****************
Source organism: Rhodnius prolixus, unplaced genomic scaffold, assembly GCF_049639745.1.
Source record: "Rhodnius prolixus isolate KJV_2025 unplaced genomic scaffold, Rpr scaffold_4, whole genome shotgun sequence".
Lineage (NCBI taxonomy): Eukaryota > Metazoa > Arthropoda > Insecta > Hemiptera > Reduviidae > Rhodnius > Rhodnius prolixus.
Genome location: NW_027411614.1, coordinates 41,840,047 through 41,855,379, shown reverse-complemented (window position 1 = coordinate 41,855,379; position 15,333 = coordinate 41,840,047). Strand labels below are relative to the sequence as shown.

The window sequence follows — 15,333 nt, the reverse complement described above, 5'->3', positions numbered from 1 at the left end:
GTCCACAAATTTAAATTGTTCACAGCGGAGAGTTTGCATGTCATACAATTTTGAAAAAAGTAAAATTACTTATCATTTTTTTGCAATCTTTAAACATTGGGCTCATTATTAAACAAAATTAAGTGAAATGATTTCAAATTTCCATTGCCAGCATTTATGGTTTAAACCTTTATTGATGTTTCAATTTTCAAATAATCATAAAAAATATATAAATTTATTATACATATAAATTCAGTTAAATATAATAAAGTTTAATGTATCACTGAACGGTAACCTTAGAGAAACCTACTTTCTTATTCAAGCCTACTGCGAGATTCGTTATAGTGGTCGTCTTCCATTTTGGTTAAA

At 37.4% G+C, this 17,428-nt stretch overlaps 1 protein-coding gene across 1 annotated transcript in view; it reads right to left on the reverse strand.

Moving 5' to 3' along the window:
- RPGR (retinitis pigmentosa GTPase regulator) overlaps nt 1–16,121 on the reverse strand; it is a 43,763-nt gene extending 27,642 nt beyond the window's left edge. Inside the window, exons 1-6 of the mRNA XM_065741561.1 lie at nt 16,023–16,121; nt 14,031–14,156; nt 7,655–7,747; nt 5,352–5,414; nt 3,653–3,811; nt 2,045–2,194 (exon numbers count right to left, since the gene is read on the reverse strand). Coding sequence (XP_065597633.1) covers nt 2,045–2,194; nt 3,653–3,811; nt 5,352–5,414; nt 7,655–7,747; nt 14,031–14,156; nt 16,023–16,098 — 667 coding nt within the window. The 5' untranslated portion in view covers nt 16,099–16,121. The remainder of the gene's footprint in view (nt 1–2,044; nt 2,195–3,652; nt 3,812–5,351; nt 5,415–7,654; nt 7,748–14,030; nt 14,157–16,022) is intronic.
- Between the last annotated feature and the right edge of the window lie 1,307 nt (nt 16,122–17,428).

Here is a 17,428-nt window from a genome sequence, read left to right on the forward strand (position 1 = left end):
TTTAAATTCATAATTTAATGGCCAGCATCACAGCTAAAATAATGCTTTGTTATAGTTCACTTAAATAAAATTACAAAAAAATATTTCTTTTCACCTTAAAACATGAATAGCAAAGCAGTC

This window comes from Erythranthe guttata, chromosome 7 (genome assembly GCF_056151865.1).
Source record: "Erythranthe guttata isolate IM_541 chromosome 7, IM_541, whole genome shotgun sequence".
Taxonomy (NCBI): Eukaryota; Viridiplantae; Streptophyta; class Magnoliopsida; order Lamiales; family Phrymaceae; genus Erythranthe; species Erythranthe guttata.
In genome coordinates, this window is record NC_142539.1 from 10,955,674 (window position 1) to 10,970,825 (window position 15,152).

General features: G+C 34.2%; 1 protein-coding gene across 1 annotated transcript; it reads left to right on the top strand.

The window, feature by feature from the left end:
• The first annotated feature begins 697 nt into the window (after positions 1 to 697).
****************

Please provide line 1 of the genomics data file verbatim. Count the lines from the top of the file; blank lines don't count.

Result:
Source organism: Rhodnius prolixus, unplaced genomic scaffold, assembly GCF_049639745.1.